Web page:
Getting Back Together: New Nominees Raise Hope for a Revived EAC

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[Image courtesy of thxbud]

After years of inaction, it looks like the powers that be in Washington are ready to put the EAC back together.

Yesterday, the White House issued a press release that included the following:

President Obama announced his intent to nominate the following individuals to key Administration posts …

Matthew V. Masterson, Nominee for Commissioner, Election Assistance Commission

Matthew V. Masterson is Deputy Chief of Staff and Chief Information Officer for the Ohio Secretary of State, positions he has held since 2013. He previously served as Deputy Director of Elections from 2011 to 2013. Prior to joining the Ohio Secretary of State’s office, Mr. Masterson held multiple roles at the Election Assistance Commission from 2006 to 2011, including Deputy Director for the Testing and Certification Division, Attorney and Advisor, and Special Assistant and Counsel to Chair Paul DeGregorio. Mr. Masterson received a B.S. and a B.A. from Miami University and a J.D. from the University of Dayton School of Law.

Christy McCormick, Nominee for Commissioner, Election Assistance Commission

Christy McCormick is a Senior Trial Attorney in the Voting Section of the Civil Rights Division at the Department of Justice, a position she has held since 2006. She was detailed by the Deputy Attorney General to be Senior Attorney Advisor and Acting Deputy Rule of Law Coordinator in the Office of the Rule of Law Coordinator at the U.S. Embassy in Baghdad, Iraq from 2009 to 2010. From 2003 to 2006, she served as a Judicial Clerk to the Honorable Elizabeth A. McClanahan in the Court of Appeals of Virginia. Ms. McCormick was an Assistant Attorney General and Assistant to the Solicitor General in the Office of the Attorney General of Virginia from 2001 to 2003. She was a Judicial Law Clerk in the Seventh Judicial Circuit Court of Virginia from 1999 to 2001. Ms. McCormick received a B.A. from the University of Buffalo and a J.D. from the George Mason University School of Law.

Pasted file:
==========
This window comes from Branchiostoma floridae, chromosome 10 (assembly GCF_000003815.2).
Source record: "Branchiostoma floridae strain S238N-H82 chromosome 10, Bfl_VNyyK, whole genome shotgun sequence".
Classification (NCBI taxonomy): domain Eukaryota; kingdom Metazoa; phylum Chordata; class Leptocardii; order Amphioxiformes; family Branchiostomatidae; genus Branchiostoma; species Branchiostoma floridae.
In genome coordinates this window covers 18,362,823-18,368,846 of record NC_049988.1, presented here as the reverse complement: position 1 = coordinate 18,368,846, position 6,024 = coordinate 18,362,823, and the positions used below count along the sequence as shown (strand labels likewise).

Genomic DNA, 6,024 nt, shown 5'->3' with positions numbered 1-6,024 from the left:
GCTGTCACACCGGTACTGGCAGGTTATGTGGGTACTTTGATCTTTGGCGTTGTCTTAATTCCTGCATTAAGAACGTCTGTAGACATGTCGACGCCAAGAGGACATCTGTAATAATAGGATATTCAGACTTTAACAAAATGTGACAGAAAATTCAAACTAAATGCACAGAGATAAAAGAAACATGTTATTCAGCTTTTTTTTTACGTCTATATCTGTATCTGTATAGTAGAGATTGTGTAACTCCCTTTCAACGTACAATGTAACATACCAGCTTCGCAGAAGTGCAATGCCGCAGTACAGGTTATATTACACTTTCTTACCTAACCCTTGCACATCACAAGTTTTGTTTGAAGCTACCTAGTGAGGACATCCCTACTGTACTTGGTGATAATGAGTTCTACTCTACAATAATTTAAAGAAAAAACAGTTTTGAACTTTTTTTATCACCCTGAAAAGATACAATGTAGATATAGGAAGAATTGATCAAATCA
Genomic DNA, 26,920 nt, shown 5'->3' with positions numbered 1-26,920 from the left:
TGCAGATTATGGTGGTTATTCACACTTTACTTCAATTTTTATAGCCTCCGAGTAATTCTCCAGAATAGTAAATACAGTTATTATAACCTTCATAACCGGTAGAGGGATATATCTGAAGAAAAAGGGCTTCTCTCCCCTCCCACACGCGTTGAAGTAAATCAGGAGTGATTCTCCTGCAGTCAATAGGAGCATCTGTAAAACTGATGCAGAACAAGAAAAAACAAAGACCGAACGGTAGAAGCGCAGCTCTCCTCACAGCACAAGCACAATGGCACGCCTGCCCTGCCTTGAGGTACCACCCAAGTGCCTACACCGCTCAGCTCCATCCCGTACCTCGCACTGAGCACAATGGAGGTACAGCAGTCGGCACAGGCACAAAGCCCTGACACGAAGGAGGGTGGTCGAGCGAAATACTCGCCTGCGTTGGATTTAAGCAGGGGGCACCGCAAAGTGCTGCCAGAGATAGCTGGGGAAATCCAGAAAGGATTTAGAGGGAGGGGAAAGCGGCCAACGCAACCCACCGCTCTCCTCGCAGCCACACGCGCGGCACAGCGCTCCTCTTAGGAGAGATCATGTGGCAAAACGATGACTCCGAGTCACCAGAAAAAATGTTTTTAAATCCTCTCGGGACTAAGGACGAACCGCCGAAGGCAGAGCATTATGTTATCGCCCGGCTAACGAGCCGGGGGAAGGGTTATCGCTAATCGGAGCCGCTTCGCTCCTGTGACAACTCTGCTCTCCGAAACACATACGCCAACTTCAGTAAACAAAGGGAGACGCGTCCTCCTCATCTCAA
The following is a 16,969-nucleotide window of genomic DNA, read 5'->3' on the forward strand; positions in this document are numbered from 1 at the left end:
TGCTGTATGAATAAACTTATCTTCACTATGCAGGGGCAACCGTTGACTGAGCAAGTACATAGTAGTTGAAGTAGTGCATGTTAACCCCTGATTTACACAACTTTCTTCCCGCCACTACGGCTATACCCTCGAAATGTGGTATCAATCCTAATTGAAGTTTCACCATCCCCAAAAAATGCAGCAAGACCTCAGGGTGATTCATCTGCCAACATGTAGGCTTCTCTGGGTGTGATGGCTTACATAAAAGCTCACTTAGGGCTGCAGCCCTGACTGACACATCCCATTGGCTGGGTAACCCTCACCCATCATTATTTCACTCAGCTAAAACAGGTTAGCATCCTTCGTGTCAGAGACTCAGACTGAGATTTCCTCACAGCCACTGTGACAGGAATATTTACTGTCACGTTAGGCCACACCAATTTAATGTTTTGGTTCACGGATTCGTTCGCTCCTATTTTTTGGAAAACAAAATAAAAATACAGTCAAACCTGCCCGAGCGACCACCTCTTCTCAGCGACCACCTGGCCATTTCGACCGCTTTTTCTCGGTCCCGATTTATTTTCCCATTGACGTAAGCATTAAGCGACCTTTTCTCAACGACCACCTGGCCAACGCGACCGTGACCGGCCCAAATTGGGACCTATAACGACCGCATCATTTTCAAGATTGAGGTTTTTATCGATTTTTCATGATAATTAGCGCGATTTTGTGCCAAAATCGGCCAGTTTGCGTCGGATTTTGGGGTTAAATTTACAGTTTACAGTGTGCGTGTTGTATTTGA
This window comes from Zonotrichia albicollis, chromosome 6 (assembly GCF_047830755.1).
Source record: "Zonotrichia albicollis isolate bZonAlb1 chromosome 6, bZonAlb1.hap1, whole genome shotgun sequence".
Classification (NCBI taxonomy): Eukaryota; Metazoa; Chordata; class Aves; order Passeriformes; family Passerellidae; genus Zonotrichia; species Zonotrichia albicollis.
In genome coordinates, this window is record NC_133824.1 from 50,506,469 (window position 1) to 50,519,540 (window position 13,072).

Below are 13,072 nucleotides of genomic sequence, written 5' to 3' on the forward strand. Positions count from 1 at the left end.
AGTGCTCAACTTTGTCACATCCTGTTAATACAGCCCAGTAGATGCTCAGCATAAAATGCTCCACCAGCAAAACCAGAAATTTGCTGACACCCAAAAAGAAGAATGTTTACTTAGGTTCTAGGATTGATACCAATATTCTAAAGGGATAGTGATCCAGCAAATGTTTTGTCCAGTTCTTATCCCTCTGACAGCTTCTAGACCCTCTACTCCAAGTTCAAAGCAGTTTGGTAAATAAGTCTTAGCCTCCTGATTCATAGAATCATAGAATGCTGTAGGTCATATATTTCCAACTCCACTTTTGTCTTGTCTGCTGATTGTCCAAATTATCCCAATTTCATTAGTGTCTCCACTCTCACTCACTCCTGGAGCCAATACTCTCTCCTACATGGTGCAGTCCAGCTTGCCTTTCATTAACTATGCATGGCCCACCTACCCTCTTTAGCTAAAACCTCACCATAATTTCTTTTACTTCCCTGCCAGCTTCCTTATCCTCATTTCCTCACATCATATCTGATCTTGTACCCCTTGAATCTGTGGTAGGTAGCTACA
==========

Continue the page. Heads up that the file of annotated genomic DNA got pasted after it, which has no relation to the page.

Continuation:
This is good news on a variety of fronts.

First, these two nominations suggest that Capitol Hill Republicans are ready to let the nomination and confirmation process move forward, which may put to rest (for the time being) the drive to defund and eliminate the EAC.

Second, they raise expectations that a full complement of Commissioners will be able to restart and/or continue the lesser-known but crucial functions of the EAC like voting system standards adoption and management of the Election Administration and Voting Survey, which underpins much of the data-focused reforms underway nationwide.

Finally, the fact that both nominees are not only familiar with but have interacted regularly with election officials is a welcome development. Masterson in particular is an inspired choice; Matt has been omnipresent for years in bipartisan discussions about election administration and is likely one of the best people (if not the best) to help the EAC address its role in preventing the “impending crisis in voting technology” identified by the President’s Commission on Election Administration.

This isn’t to say that a full EAC won’t have its bumps; as Rick Hasen notes, one of the first tasks facing a newly-reconstituted EAC will be to weigh in on the proof-of-citizenship requirements at issue in Kansas and Arizona in the case of Kobach v. EAC. I suspect the two new nominees might have a different view of that case than the Democratic nominees Myrna Perez and Tom Hicks. Hopefully that disagreement won’t interfere with moving forward on other efforts that need the EAC to occur.

All in all though, a good day for anyone who cares about the American election administration system. Here’s hoping the confirmation process moves quickly and uneventfully … congratulations to Ms. McCormick and Mr. Masterson!

Are you the police?
No, ma’am – we’re election geeks.

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